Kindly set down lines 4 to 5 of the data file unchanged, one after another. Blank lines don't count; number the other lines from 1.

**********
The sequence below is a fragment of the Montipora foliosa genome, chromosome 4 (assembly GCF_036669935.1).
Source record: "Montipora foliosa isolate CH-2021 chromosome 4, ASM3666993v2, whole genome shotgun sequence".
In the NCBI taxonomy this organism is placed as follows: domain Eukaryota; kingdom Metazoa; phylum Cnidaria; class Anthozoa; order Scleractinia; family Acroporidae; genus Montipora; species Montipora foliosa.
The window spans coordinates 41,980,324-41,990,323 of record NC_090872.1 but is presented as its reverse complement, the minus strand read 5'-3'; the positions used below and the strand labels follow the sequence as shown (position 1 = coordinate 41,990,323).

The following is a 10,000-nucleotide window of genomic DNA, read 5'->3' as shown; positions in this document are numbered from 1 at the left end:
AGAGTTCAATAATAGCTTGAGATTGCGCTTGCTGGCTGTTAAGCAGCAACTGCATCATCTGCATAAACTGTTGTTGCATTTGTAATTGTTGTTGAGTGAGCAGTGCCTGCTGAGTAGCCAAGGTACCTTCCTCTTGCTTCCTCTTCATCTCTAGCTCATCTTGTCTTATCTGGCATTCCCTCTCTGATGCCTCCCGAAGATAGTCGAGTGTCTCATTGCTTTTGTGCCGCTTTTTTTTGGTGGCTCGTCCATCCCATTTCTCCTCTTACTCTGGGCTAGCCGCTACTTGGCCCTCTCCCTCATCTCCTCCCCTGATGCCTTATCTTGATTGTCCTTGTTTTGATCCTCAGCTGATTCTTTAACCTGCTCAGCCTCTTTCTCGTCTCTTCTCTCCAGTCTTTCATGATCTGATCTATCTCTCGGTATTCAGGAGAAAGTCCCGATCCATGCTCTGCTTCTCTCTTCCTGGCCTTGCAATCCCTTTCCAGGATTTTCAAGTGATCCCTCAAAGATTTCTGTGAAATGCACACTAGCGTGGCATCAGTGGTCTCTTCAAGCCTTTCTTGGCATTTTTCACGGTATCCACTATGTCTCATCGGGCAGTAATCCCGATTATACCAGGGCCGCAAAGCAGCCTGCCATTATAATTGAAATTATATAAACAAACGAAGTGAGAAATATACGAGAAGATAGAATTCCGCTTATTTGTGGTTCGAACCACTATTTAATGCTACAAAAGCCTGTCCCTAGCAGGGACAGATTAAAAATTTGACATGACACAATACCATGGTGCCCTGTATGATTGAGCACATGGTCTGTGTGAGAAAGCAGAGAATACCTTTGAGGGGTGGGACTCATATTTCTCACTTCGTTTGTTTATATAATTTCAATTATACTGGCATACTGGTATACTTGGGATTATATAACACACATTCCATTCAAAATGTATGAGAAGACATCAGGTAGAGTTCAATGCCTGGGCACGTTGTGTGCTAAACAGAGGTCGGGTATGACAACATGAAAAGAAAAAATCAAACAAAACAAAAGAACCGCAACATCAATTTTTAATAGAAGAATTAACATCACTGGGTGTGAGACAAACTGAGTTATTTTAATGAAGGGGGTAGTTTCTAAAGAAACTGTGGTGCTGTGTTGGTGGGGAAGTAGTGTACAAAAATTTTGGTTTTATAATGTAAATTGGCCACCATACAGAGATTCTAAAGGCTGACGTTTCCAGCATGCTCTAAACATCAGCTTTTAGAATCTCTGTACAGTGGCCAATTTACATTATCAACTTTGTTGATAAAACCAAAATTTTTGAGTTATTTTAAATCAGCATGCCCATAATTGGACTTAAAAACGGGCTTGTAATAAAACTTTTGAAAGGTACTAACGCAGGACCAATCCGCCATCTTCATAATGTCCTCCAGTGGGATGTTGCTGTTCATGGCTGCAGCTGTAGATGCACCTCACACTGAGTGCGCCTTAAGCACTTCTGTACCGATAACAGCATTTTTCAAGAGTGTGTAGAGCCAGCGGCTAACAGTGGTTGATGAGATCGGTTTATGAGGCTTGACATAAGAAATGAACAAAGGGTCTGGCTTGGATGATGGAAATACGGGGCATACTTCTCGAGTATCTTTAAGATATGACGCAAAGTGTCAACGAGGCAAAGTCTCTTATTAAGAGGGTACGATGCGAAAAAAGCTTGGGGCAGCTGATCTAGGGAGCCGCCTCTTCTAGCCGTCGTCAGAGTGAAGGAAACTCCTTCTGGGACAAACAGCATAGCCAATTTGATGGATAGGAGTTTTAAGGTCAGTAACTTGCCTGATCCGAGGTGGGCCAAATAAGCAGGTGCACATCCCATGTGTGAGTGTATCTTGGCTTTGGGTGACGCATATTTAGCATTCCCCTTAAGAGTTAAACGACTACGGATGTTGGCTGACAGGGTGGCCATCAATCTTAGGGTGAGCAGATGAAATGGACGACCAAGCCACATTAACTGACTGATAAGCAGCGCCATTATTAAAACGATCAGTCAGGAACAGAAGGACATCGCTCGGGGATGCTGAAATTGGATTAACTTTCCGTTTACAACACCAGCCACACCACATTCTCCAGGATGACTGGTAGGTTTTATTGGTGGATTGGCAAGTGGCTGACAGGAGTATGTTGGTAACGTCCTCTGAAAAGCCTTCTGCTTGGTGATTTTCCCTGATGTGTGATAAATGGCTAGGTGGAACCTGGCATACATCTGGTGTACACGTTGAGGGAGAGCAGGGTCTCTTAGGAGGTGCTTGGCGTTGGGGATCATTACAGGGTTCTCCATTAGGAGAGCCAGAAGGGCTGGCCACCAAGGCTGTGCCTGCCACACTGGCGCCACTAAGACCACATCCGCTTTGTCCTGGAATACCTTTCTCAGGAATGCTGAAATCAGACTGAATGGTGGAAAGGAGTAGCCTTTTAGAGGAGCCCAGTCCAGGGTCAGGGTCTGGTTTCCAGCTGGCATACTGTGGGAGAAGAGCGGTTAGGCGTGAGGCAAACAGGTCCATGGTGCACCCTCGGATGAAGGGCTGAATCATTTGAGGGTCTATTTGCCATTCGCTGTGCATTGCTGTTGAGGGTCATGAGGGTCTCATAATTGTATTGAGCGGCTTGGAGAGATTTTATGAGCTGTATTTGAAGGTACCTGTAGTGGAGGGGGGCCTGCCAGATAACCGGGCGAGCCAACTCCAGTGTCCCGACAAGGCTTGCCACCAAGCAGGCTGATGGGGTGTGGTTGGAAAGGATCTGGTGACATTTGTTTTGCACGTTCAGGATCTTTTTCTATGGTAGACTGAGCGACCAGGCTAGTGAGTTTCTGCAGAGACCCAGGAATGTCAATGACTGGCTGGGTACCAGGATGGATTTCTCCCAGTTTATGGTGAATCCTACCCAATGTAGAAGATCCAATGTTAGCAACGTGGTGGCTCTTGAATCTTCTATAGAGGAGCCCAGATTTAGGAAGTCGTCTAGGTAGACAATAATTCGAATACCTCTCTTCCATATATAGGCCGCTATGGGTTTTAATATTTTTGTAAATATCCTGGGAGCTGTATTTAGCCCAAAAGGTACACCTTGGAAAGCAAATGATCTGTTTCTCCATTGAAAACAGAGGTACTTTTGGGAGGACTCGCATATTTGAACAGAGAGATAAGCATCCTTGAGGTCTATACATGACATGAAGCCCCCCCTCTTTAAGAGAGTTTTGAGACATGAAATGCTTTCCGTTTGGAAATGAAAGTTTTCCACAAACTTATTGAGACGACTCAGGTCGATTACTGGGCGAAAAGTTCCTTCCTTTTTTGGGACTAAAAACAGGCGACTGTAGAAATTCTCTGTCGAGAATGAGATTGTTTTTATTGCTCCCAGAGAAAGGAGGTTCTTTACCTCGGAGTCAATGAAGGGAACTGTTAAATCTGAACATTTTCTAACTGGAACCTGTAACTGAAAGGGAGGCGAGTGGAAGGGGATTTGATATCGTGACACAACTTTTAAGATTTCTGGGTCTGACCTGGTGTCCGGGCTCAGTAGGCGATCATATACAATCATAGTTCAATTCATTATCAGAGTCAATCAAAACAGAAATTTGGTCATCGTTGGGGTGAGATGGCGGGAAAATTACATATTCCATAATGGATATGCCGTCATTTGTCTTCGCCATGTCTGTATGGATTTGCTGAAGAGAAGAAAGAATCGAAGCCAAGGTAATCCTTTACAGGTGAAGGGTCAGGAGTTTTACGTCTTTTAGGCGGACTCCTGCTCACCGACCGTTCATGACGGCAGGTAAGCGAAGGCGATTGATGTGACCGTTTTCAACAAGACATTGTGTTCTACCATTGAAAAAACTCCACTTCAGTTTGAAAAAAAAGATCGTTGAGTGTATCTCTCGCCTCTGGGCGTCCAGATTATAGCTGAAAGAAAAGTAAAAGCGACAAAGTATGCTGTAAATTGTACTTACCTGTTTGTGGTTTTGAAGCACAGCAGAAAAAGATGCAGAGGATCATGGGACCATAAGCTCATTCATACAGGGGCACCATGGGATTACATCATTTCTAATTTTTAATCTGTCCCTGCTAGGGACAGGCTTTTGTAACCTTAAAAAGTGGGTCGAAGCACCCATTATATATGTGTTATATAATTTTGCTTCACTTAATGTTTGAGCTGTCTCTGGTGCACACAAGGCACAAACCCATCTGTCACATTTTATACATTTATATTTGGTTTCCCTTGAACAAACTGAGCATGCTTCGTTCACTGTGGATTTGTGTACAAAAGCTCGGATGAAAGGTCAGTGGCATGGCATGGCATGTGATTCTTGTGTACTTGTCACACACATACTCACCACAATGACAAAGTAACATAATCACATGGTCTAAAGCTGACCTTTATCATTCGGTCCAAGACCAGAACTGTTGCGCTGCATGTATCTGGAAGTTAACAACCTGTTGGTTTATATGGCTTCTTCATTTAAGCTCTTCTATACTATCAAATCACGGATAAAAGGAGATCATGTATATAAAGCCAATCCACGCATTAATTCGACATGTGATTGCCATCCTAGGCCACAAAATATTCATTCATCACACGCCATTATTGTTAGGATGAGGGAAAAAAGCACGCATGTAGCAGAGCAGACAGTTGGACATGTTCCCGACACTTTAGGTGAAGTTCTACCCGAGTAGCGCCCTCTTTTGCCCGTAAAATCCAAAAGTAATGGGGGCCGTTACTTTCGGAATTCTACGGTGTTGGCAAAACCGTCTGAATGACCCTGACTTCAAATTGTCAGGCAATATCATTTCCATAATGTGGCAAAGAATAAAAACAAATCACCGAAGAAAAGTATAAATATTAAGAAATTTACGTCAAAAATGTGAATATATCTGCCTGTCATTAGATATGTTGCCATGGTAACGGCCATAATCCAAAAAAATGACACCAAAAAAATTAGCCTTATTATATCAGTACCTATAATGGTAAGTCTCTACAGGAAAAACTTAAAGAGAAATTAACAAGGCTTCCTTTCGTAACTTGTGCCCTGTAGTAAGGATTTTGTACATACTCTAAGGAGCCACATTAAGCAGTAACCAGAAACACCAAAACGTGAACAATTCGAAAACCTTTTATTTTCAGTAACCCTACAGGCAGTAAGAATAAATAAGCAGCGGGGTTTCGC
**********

The window spans coordinates 41,980,324-41,990,323 of record NC_090872.1 but is presented as its reverse complement, the minus strand read 5'-3'; the positions used below and the strand labels follow the sequence as shown (position 1 = coordinate 41,990,323).

The following is a 10,000-nucleotide window of genomic DNA, read 5'->3' as shown; positions in this document are numbered from 1 at the left end: